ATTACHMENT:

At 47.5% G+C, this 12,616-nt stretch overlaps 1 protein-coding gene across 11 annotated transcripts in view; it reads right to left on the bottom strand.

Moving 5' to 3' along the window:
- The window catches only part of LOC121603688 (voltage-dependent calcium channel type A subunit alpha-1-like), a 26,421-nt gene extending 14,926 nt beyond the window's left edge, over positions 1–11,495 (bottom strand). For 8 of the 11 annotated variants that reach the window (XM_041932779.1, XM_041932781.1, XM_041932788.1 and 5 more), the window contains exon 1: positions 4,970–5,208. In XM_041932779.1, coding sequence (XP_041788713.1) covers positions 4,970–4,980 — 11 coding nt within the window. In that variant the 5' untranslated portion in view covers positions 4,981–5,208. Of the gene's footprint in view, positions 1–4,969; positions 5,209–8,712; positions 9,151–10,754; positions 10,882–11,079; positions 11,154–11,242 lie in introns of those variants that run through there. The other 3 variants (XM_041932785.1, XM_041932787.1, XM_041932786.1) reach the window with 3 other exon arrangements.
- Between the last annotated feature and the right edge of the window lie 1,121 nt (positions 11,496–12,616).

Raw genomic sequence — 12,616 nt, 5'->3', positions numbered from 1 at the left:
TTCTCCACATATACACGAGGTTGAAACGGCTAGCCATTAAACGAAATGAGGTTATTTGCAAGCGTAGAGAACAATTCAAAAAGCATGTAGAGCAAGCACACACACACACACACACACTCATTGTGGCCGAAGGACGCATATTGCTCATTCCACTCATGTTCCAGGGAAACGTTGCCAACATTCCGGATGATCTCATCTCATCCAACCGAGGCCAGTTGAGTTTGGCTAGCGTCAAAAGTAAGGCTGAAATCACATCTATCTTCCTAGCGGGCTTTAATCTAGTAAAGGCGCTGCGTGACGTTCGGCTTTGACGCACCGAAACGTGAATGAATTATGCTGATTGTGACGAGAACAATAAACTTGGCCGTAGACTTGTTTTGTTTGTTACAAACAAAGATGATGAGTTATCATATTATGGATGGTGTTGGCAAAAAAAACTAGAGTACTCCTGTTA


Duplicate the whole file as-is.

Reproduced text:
At 47.5% G+C, this 12,616-nt stretch overlaps 1 protein-coding gene across 11 annotated transcripts in view; it reads right to left on the bottom strand.

Moving 5' to 3' along the window:
- The window catches only part of LOC121603688 (voltage-dependent calcium channel type A subunit alpha-1-like), a 26,421-nt gene extending 14,926 nt beyond the window's left edge, over positions 1–11,495 (bottom strand). For 8 of the 11 annotated variants that reach the window (XM_041932779.1, XM_041932781.1, XM_041932788.1 and 5 more), the window contains exon 1: positions 4,970–5,208. In XM_041932779.1, coding sequence (XP_041788713.1) covers positions 4,970–4,980 — 11 coding nt within the window. In that variant the 5' untranslated portion in view covers positions 4,981–5,208. Of the gene's footprint in view, positions 1–4,969; positions 5,209–8,712; positions 9,151–10,754; positions 10,882–11,079; positions 11,154–11,242 lie in introns of those variants that run through there. The other 3 variants (XM_041932785.1, XM_041932787.1, XM_041932786.1) reach the window with 3 other exon arrangements.
- Between the last annotated feature and the right edge of the window lie 1,121 nt (positions 11,496–12,616).

Raw genomic sequence — 12,616 nt, 5'->3', positions numbered from 1 at the left:
TTCTCCACATATACACGAGGTTGAAACGGCTAGCCATTAAACGAAATGAGGTTATTTGCAAGCGTAGAGAACAATTCAAAAAGCATGTAGAGCAAGCACACACACACACACACACACTCATTGTGGCCGAAGGACGCATATTGCTCATTCCACTCATGTTCCAGGGAAACGTTGCCAACATTCCGGATGATCTCATCTCATCCAACCGAGGCCAGTTGAGTTTGGCTAGCGTCAAAAGTAAGGCTGAAATCACATCTATCTTCCTAGCGGGCTTTAATCTAGTAAAGGCGCTGCGTGACGTTCGGCTTTGACGCACCGAAACGTGAATGAATTATGCTGATTGTGACGAGAACAATAAACTTGGCCGTAGACTTGTTTTGTTTGTTACAAACAAAGATGATGAGTTATCATATTATGGATGGTGTTGGCAAAAAAAACTAGAGTACTCCTGTTA